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Goyokin FilmPoster.jpeg
A poster with one of the film's alternative titles: Steel Edge of Revenge
Directed by Hideo Gosha
Produced by Sanezumi Fujimoto
Written by Hideo Gosha
Kei Tasaka
Starring See text.
Music by Masaru Sato
Cinematography Kozo Okazaki
Edited by Michio Suwa
Distributed by Toho
Release dates
1 May 1969
Running time
124 min
Country Japan
Language Japanese

Goyokin (御用金 Goyōkin?, also called Official Gold and Steel Edge of Revenge) is a 1969 jidaigeki film co-written and directed by Hideo Gosha. Set during the late Tokugawa era, the story follows a reclusive ronin who is trying to atone for past transgressions. In 1975 it was remade as a Western film, entitled The Master Gunfighter.


Magobei Wakizaka is a samurai for the Sabai clan. A nearby island, Sado, boasts a rich gold mine which provides plentiful riches[1] for the Tokugawa clan. When one of the gold ships sink, the local farmers recover some of the gold, intending to return it to the Tokugawa clan. However, Magobei's clan master, Rokugo Tatewaki, takes the gold and slaughters the farmers so they cannot report the gold stolen. Magobei is appalled. He promises not to report Rokugo to the shogunate in exchange for Rokugo 's promise to never do so again.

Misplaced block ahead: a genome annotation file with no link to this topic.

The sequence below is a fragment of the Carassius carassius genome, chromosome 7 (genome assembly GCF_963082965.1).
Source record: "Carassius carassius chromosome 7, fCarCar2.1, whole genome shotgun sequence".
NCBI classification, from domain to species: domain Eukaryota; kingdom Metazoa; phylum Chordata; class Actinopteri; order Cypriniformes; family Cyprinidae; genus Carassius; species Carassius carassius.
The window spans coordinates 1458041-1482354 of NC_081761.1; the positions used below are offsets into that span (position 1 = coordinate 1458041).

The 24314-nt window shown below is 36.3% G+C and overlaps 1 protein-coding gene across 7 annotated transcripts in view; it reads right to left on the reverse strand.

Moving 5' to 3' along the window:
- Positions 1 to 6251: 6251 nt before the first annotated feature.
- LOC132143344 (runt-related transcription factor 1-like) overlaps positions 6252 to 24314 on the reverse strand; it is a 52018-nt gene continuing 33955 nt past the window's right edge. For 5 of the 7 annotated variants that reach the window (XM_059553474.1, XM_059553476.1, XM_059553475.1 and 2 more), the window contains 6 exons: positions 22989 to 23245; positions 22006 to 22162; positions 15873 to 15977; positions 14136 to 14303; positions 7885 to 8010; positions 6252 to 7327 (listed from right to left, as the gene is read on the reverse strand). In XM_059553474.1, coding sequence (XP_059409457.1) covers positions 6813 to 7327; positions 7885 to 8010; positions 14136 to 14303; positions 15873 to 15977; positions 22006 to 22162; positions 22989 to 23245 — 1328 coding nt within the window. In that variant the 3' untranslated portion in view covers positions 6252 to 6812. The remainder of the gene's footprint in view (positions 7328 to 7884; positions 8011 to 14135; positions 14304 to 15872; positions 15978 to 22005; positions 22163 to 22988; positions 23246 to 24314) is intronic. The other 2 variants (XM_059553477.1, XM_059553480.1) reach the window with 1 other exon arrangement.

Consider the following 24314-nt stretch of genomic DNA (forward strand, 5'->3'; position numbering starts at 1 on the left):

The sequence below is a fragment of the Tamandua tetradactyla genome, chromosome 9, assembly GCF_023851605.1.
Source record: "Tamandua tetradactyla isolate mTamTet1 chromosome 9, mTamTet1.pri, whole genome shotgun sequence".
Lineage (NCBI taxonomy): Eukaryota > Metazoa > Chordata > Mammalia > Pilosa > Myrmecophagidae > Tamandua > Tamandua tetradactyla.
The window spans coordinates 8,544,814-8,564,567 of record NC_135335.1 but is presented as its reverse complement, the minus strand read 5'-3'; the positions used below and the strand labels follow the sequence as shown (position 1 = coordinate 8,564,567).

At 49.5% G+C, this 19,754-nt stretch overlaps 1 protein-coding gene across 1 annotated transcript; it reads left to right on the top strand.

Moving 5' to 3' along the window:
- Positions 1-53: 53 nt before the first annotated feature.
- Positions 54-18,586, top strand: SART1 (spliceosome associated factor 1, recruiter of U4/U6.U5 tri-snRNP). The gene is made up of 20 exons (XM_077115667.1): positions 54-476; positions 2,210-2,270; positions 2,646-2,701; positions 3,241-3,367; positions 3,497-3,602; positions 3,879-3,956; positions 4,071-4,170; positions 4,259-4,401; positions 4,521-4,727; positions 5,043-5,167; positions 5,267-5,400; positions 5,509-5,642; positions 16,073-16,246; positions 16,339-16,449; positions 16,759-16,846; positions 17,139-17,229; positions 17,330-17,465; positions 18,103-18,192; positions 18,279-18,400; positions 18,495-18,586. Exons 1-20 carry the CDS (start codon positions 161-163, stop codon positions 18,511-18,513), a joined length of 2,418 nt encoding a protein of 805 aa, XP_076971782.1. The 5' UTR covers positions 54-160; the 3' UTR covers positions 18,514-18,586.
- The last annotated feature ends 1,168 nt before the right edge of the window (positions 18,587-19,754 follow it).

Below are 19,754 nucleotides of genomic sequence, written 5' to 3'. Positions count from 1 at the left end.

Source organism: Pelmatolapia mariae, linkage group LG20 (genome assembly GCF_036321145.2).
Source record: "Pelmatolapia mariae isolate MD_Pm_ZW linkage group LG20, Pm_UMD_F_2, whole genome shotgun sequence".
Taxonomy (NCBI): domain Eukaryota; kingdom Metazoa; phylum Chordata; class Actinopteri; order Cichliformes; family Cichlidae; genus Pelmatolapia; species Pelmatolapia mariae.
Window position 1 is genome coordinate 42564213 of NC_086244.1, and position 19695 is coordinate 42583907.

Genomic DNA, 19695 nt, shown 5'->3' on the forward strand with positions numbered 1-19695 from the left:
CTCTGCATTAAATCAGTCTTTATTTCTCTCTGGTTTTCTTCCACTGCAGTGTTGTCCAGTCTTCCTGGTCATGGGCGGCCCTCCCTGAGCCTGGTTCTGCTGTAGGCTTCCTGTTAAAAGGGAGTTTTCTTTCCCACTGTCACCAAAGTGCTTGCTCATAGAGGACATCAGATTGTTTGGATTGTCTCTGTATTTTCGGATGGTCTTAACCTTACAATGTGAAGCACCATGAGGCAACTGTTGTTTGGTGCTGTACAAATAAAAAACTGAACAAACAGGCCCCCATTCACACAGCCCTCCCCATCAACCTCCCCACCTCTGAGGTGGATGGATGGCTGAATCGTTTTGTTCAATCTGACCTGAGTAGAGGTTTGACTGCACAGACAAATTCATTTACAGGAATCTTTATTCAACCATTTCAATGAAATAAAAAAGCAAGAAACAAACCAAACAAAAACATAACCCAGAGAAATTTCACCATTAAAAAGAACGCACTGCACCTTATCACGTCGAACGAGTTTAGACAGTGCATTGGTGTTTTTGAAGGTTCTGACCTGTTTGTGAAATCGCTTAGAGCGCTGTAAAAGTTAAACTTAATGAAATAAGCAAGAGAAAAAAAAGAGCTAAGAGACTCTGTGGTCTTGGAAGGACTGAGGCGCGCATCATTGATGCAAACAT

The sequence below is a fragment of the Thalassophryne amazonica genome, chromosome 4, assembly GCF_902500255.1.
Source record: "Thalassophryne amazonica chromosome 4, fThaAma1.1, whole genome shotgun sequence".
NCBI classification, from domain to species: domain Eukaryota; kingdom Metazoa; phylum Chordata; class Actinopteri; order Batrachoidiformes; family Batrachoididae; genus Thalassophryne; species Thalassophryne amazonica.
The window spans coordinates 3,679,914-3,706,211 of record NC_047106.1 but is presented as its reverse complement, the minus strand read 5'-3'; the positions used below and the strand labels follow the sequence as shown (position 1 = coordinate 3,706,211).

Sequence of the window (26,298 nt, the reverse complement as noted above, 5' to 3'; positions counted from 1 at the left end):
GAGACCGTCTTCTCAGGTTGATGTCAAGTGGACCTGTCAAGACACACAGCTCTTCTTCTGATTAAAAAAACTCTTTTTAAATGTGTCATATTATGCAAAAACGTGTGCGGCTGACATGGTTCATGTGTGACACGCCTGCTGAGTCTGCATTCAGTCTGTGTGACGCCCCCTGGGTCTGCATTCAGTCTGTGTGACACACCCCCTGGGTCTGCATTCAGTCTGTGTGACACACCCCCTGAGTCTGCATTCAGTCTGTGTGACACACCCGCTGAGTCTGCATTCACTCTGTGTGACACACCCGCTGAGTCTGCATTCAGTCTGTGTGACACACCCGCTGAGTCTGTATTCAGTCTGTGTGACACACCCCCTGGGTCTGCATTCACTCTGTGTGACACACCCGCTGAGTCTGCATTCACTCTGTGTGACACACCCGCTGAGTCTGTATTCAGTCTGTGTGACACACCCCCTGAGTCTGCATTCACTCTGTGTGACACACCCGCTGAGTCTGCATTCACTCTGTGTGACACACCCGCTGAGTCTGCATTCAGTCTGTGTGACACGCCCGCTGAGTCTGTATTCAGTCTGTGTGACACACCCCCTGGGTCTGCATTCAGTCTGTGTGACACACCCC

However, three years later, assassins sent by Rokugo's retainer, Kunai, come for Magobei, who is living in Edo. He realizes that Rokugo intends to steal more gold and slaughter more innocents. So Magobei returns to Sabai to face his former master. Rokugo hires another ronin, Samon Fujimaki, to kill Magobei, but Magobei eventually wins him over. Also, along the way, Magobei meets a young woman, Oriha, who survived the original slaughter. She and her brother, Rokuzo, join him on his way to Sabai.

At Sabai they learn that Rokugo intends to move a bonfire, which serves as a warning to passing ships against dangerous rocks, so that a gold ship will hit the rocks and sink. After recovering the gold, Rokugo intends to slaughter the peasants who help him in this endeavor. The combined efforts of Magobei, Samon, Oriha, and Rokuzo result in the correct bonfire being lit, the fake bonfire being put out, and the innocent peasants' lives being saved. Thus the gold-bearing ship evades the rocks. In a final showdown, amid falling snow, Magobei slays Rokugo, but is wounded by one of Rokugo 's throwing knives.



  1. ^ This gold was called goyokin, roughly translated as "gold for official use", hence the title of the film.

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